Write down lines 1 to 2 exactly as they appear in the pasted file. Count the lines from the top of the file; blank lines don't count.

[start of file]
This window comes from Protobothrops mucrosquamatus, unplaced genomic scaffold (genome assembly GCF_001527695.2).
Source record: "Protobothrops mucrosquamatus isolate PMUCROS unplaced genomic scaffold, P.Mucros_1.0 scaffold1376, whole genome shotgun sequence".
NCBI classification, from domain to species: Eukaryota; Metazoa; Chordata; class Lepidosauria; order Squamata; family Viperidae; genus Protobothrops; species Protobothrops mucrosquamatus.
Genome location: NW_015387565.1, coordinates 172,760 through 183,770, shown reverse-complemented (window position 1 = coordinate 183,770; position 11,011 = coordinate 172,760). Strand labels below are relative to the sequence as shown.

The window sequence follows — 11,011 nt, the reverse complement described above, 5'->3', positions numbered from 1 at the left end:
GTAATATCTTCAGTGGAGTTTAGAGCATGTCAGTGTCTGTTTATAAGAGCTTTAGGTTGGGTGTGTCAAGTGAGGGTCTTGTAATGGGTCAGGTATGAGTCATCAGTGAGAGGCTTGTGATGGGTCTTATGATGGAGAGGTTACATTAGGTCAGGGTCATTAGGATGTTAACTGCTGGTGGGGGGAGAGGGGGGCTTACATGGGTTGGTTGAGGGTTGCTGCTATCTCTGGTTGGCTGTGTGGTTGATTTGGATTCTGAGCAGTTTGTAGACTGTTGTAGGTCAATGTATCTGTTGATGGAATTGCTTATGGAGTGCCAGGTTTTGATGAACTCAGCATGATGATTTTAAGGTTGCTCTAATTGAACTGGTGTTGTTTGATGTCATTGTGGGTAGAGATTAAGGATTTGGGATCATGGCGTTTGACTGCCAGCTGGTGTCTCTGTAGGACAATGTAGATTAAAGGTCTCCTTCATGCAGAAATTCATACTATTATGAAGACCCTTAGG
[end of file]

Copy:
This window comes from Protobothrops mucrosquamatus, unplaced genomic scaffold (genome assembly GCF_001527695.2).
Source record: "Protobothrops mucrosquamatus isolate PMUCROS unplaced genomic scaffold, P.Mucros_1.0 scaffold1376, whole genome shotgun sequence".